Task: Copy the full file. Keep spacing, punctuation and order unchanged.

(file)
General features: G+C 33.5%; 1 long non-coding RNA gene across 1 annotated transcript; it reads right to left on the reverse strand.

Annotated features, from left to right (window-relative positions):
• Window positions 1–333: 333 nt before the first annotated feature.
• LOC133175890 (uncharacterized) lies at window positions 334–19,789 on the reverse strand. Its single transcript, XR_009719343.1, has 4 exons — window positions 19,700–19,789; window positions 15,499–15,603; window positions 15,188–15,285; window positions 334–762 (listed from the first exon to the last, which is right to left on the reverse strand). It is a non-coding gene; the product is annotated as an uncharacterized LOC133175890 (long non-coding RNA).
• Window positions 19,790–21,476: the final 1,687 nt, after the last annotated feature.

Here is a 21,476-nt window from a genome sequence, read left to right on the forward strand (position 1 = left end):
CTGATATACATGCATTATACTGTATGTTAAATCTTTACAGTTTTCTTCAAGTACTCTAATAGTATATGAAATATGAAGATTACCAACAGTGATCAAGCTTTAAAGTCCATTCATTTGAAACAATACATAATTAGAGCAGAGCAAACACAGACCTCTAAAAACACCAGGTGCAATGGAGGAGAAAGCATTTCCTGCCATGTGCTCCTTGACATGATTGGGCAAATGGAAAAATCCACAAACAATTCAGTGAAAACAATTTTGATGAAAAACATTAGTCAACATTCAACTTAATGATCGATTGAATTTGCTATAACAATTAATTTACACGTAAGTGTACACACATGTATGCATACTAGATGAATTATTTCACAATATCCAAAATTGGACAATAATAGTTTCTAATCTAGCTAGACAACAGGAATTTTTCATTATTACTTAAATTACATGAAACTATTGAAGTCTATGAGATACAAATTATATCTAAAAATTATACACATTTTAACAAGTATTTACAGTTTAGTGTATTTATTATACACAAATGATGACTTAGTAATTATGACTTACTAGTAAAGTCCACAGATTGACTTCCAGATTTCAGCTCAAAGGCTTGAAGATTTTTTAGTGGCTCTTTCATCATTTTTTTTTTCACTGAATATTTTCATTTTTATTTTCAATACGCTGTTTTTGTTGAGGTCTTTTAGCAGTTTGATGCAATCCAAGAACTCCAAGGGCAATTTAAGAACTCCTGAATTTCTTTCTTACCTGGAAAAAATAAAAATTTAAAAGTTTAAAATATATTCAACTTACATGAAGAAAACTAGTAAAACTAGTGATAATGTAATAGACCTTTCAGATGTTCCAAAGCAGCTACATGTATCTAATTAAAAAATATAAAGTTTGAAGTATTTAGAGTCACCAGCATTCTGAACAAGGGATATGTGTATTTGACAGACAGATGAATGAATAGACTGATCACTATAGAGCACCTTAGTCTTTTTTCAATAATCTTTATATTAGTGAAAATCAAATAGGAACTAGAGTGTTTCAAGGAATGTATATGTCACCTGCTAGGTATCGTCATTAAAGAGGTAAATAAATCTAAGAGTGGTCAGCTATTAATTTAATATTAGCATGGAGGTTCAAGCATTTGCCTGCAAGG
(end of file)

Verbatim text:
General features: G+C 33.5%; 1 long non-coding RNA gene across 1 annotated transcript; it reads right to left on the reverse strand.

Annotated features, from left to right (window-relative positions):
• Window positions 1–333: 333 nt before the first annotated feature.
• LOC133175890 (uncharacterized) lies at window positions 334–19,789 on the reverse strand. Its single transcript, XR_009719343.1, has 4 exons — window positions 19,700–19,789; window positions 15,499–15,603; window positions 15,188–15,285; window positions 334–762 (listed from the first exon to the last, which is right to left on the reverse strand). It is a non-coding gene; the product is annotated as an uncharacterized LOC133175890 (long non-coding RNA).
• Window positions 19,790–21,476: the final 1,687 nt, after the last annotated feature.

Here is a 21,476-nt window from a genome sequence, read left to right on the forward strand (position 1 = left end):
CTGATATACATGCATTATACTGTATGTTAAATCTTTACAGTTTTCTTCAAGTACTCTAATAGTATATGAAATATGAAGATTACCAACAGTGATCAAGCTTTAAAGTCCATTCATTTGAAACAATACATAATTAGAGCAGAGCAAACACAGACCTCTAAAAACACCAGGTGCAATGGAGGAGAAAGCATTTCCTGCCATGTGCTCCTTGACATGATTGGGCAAATGGAAAAATCCACAAACAATTCAGTGAAAACAATTTTGATGAAAAACATTAGTCAACATTCAACTTAATGATCGATTGAATTTGCTATAACAATTAATTTACACGTAAGTGTACACACATGTATGCATACTAGATGAATTATTTCACAATATCCAAAATTGGACAATAATAGTTTCTAATCTAGCTAGACAACAGGAATTTTTCATTATTACTTAAATTACATGAAACTATTGAAGTCTATGAGATACAAATTATATCTAAAAATTATACACATTTTAACAAGTATTTACAGTTTAGTGTATTTATTATACACAAATGATGACTTAGTAATTATGACTTACTAGTAAAGTCCACAGATTGACTTCCAGATTTCAGCTCAAAGGCTTGAAGATTTTTTAGTGGCTCTTTCATCATTTTTTTTTTCACTGAATATTTTCATTTTTATTTTCAATACGCTGTTTTTGTTGAGGTCTTTTAGCAGTTTGATGCAATCCAAGAACTCCAAGGGCAATTTAAGAACTCCTGAATTTCTTTCTTACCTGGAAAAAATAAAAATTTAAAAGTTTAAAATATATTCAACTTACATGAAGAAAACTAGTAAAACTAGTGATAATGTAATAGACCTTTCAGATGTTCCAAAGCAGCTACATGTATCTAATTAAAAAATATAAAGTTTGAAGTATTTAGAGTCACCAGCATTCTGAACAAGGGATATGTGTATTTGACAGACAGATGAATGAATAGACTGATCACTATAGAGCACCTTAGTCTTTTTTCAATAATCTTTATATTAGTGAAAATCAAATAGGAACTAGAGTGTTTCAAGGAATGTATATGTCACCTGCTAGGTATCGTCATTAAAGAGGTAAATAAATCTAAGAGTGGTCAGCTATTAATTTAATATTAGCATGGAGGTTCAAGCATTTGCCTGCAAGG